• A61MDEVICES FOR INTRODUCING MEDIA INTO, OR ONTO, THE BODY; DEVICES FOR TRANSDUCING BODY MEDIA OR FOR TAKING MEDIA FROM THE BODY; DEVICES FOR PRODUCING OR ENDING SLEEP OR STUPOR
    • A61M39/00Tubes, tube connectors, tube couplings, valves, access sites or the like, specially adapted for medical use
    • A61M39/02Access sites
    • A61M39/0208Subcutaneous access sites for injecting or removing fluids
    • GPHYSICS
    • G01MEASURING; TESTING
    • G01LMEASURING FORCE, STRESS, TORQUE, WORK, MECHANICAL POWER, MECHANICAL EFFICIENCY, OR FLUID PRESSURE
    • G01L15/00Devices or apparatus for measuring two or more fluid pressure values simultaneously
    • GPHYSICS
    • G01MEASURING; TESTING
    • G01LMEASURING FORCE, STRESS, TORQUE, WORK, MECHANICAL POWER, MECHANICAL EFFICIENCY, OR FLUID PRESSURE
    • G01L19/00Details of, or accessories for, apparatus for measuring steady or quasi-steady pressure of a fluent medium insofar as such details or accessories are not special to particular types of pressure gauges
    • G01L19/0007Fluidic connecting means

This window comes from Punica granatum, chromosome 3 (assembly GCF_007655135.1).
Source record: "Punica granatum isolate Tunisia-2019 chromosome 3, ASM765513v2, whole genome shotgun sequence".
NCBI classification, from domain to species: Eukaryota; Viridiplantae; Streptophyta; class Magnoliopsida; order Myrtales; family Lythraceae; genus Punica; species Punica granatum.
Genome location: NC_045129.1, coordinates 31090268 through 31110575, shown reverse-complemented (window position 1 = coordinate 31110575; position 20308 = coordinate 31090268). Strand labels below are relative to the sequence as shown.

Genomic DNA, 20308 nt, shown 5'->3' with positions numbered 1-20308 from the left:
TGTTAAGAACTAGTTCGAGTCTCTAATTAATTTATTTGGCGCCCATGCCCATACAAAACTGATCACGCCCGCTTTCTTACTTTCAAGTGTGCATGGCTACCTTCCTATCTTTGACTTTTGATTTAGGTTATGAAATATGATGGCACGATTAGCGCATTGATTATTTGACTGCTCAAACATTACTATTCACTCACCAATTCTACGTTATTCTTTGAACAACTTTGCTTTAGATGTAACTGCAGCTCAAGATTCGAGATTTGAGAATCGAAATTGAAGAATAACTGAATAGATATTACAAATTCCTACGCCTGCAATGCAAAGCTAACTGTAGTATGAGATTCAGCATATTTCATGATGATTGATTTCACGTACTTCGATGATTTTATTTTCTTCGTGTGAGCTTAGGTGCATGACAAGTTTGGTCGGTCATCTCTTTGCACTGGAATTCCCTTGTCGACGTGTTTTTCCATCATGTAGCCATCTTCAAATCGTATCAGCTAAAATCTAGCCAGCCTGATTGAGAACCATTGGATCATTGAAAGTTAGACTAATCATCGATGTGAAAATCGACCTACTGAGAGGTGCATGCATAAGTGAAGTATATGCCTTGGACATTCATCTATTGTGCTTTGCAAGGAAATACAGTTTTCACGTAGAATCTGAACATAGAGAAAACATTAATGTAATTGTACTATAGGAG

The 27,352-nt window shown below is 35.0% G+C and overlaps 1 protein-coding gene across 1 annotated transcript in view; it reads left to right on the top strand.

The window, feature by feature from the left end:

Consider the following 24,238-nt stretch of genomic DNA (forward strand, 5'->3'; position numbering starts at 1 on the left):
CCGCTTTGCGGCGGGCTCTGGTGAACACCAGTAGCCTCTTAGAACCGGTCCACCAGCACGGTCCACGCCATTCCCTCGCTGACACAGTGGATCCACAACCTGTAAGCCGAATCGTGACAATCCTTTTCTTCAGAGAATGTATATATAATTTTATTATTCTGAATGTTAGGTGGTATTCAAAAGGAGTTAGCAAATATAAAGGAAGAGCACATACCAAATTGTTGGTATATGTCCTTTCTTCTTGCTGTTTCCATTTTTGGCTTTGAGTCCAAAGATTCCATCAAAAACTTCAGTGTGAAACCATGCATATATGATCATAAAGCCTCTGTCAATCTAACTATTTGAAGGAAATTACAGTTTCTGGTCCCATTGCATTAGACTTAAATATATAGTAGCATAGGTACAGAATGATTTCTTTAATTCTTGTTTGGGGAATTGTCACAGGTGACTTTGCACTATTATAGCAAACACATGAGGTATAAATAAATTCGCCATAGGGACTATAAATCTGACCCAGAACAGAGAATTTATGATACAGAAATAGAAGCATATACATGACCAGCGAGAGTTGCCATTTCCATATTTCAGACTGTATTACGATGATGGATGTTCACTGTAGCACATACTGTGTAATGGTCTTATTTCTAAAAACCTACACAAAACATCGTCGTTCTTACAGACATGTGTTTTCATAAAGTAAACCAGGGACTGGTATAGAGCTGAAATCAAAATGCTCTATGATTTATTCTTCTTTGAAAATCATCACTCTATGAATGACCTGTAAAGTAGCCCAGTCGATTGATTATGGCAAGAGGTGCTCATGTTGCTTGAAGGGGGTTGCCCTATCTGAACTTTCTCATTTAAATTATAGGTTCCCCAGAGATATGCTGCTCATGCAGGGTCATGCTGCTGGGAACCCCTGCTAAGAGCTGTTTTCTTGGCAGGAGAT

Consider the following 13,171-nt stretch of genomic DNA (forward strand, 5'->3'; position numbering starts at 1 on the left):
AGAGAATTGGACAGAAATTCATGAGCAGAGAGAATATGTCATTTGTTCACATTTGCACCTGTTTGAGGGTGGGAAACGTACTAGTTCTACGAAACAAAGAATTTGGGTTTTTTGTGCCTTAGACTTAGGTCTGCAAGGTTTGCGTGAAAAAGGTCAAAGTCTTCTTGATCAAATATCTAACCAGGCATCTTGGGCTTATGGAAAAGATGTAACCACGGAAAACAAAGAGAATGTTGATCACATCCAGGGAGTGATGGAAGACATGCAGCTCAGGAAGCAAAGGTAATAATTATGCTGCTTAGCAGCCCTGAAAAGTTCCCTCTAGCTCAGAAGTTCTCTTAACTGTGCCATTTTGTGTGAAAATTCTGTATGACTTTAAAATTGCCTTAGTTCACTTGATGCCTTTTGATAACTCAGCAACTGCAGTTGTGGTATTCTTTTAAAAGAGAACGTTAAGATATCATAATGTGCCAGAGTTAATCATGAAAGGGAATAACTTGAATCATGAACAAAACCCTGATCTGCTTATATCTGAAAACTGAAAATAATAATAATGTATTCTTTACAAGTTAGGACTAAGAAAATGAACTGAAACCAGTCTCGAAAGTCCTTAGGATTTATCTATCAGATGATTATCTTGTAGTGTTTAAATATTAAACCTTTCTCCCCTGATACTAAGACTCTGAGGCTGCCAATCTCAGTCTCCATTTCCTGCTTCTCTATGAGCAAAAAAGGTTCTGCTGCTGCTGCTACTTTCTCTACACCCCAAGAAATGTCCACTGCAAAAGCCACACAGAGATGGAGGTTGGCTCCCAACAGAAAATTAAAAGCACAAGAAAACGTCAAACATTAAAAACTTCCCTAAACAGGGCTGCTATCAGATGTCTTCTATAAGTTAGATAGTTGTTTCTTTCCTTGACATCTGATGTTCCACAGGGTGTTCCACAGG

• G01L19/0023Fluidic connecting means for flowthrough systems having a flexible pressure transmitting element
    • GPHYSICS
    • G01MEASURING; TESTING
    • G01LMEASURING FORCE, STRESS, TORQUE, WORK, MECHANICAL POWER, MECHANICAL EFFICIENCY, OR FLUID PRESSURE
    • G01L19/00Details of, or accessories for, apparatus for measuring steady or quasi-steady pressure of a fluent medium insofar as such details or accessories are not special to particular types of pressure gauges
    • G01L19/0061Electrical connection means
    • G01L19/0069Electrical connection means from the sensor to its support
    • GPHYSICS
    • G01MEASURING; TESTING
    • G01LMEASURING FORCE, STRESS, TORQUE, WORK, MECHANICAL POWER, MECHANICAL EFFICIENCY, OR FLUID PRESSURE
    • G01L19/00Details of, or accessories for, apparatus for measuring steady or quasi-steady pressure of a fluent medium insofar as such details or accessories are not special to particular types of pressure gauges
    • G01L19/08Means for indicating or recording, e.g. for remote indication